This is your last shot guys, after this uberfail I have no doubt Billy won't be able to save Ballmer's butt anymore and he'll get told to "pursue other interests" so NOW is the time, don't miss the boat.

Reply Score: 3

RE: Come on people!
by OSbunny on Sun 5th Feb 2012 21:12 UTC in reply to "Come on people!"
OSbunny Member since:
2009-05-23

On OpenSUSE kde 4 I have a lizard for a start button. Frankly a start menu is a very very useful thing to have in a GUI.

Reply Score: 14

RE: Come on people!
by Cromat on Mon 6th Feb 2012 14:55 UTC in reply to "Come on people!"
Cromat Member since:
2009-12-15

Lol...while true, I'll argue that the Gnome 3, Unity, and KDE 4 didn't entirely remove the start button. They altered its usage. Personally I really like Gnome 3 and if I miss the traditional menu style I use the Mint Shell Extensions of put a traditional menu on-top of Gnome 3.

Reply Score: 2

RE: Come on people!
by oiaohm on Wed 8th Feb 2012 13:31 UTC in reply to "Come on people!"
oiaohm Member since:
2009-05-30

Gnome 3, Unity, OSX, KDE 4, and now Windows 8!

If it ain't broke dont fix it!


KDE 3.5 line was technically busted. So Gnome 3, Unity and Windows 8 you have some grounds.

KDE 4 just lacked the smooth transition. I have a felling Windows 8 is going to be a nice big thump as well.

Reply Score: 2

Comment by NuxRo
by NuxRo on Sun 5th Feb 2012 19:50 UTC
NuxRo
Member since:
2010-09-25

My GOD! The button, where is the button? Nooo....
LOL

Reply Score: 1

I like it
by mmrezaie on Sun 5th Feb 2012 19:54 UTC
mmrezaie
Member since:
2006-05-09

I actually like the idea.

Reply Score: 2

Comment by orestes
by orestes on Sun 5th Feb 2012 20:10 UTC
orestes
Member since:
2005-07-06

The more I see of Windows 8 the more I think their design specs involved taking a screenshot of Metro and a screenshot of Windows 7 and stapling them together. The UI is so disjointed it's not even funny. It's like they heard what Gnome 3 and Apple were starting to do and decided midstream they wanted to copy it, with precisely none of the smoothness either of those environments possess.

On the plus side, if Win 8 crashes and burns spectacularly it may just be the firm kick in the teeth the tablet overype squad needs to be jolted back into objective reality.

Reply Score: 18

RE: Comment by orestes
by Yoko_T on Wed 8th Feb 2012 11:46 UTC in reply to "Comment by orestes"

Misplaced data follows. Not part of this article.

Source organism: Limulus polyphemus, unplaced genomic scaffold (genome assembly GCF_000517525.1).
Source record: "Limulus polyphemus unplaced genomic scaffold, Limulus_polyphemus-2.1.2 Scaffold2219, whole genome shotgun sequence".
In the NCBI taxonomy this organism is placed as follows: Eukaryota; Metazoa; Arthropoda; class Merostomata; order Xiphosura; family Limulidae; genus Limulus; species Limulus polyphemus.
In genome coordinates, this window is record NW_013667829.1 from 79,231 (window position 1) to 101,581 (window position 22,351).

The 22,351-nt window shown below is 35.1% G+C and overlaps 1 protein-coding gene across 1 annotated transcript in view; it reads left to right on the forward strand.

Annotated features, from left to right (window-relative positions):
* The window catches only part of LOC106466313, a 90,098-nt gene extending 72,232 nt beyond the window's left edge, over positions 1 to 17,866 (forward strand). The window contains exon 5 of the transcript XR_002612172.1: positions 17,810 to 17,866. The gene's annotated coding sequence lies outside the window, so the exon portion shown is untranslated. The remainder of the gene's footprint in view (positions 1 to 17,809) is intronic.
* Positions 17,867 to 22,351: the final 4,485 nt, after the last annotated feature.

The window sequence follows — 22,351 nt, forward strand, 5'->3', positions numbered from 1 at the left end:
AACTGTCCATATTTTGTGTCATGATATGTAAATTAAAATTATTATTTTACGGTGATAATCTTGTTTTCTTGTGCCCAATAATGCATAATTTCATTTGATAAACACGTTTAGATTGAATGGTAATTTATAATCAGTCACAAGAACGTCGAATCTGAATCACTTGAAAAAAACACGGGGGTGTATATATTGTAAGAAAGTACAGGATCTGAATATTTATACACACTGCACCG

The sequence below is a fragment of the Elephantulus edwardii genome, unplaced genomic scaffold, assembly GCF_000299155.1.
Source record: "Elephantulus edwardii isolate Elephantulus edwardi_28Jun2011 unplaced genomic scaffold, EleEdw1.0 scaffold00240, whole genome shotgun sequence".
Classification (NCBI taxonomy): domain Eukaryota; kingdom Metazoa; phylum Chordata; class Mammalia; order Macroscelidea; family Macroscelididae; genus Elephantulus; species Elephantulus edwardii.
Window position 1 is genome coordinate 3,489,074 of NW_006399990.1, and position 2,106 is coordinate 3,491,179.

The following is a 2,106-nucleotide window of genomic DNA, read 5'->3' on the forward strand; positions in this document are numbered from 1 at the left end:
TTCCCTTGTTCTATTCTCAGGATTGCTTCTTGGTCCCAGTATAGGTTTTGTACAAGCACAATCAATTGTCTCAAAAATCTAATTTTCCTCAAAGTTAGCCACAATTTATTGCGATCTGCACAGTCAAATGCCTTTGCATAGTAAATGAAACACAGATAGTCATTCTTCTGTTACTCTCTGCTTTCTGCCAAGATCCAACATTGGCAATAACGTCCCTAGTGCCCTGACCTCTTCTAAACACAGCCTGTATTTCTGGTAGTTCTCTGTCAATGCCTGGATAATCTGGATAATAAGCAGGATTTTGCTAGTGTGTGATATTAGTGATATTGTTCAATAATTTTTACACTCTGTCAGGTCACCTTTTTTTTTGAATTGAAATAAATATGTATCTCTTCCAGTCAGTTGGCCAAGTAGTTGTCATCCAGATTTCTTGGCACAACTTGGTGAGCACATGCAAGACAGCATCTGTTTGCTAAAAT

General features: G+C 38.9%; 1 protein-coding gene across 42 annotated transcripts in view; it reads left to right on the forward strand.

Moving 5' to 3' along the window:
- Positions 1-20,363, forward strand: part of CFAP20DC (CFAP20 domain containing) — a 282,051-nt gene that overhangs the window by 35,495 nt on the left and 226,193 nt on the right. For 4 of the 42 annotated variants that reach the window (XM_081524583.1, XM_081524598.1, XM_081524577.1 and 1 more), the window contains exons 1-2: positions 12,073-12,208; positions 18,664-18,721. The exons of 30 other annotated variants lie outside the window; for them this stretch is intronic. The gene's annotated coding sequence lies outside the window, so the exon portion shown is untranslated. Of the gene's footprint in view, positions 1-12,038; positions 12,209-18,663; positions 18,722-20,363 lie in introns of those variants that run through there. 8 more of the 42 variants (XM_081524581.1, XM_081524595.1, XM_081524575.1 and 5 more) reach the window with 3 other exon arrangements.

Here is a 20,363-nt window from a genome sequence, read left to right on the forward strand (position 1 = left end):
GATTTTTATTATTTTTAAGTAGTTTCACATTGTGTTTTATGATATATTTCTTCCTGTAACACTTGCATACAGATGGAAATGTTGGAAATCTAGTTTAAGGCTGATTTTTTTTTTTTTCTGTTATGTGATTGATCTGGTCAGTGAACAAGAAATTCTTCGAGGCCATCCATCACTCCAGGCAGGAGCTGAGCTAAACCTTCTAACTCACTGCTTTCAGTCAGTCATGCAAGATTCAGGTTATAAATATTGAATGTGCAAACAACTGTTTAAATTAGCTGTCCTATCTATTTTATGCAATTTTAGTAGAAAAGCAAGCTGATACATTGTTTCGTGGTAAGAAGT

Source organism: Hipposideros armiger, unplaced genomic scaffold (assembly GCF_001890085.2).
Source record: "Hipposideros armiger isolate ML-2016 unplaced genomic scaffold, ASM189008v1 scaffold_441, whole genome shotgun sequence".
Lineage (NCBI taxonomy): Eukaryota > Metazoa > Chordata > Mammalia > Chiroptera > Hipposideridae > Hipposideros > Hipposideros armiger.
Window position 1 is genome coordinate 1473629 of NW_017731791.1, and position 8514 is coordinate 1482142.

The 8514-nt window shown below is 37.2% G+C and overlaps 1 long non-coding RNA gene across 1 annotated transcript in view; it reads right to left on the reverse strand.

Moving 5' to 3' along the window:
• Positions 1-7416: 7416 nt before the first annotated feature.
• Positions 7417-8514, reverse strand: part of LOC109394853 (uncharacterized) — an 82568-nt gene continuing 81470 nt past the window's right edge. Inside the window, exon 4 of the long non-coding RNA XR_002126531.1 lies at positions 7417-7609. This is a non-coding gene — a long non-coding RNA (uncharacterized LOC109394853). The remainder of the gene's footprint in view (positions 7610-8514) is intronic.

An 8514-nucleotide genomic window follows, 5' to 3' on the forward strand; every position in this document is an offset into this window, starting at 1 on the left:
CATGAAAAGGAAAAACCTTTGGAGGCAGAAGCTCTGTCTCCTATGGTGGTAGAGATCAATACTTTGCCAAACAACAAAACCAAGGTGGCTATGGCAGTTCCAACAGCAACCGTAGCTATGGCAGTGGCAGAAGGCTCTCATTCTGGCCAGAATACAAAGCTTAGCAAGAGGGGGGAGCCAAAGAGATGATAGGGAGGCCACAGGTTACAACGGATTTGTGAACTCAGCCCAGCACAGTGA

Yoko_T Member since:
2011-08-18

The more I see of Windows 8 the more I think their design specs involved taking a screenshot of Metro and a screenshot of Windows 7 and stapling them together. The UI is so disjointed it's not even funny. It's like they heard what Gnome 3 and Apple were starting to do and decided midstream they wanted to copy it, with precisely none of the smoothness either of those environments possess.

On the plus side, if Win 8 crashes and burns spectacularly it may just be the firm kick in the teeth the tablet overype squad needs to be jolted back into objective reality.


What smoothness are you talking about here? The smoothness of the device containg *ANY* of these environments as it flies through the air after you hurled it across the room?

Reply Score: 1

RE[2]: Comment by orestes
by orestes on Wed 8th Feb 2012 13:22 UTC in reply to "RE: Comment by orestes"
orestes Member since:
2005-07-06

Speak for yourself. Gnome 3 may not have all the functions of Gnome 2 re-implemented yet, but the core paradigm they're going for has been executed extremely well. 3.0 was the smoothest "point zero" release I've seen in well over a decade of using Linux in one form or another. Most everything that was implemented makes sense within the metaphor they were shooting for. Things flow smoothly if you work with the design instead of trying to bend it into something else that it clearly isn't.

Am I saying everyone should like it? Nope, couldn't give a damn less what the rest of the world uses to be honest. It's all personal preference anyway. What I am saying is people need to learn to look at designs and intents outside of their own personal biases and preferences.

Reply Score: 2

R.I.P. Windows Start Menu...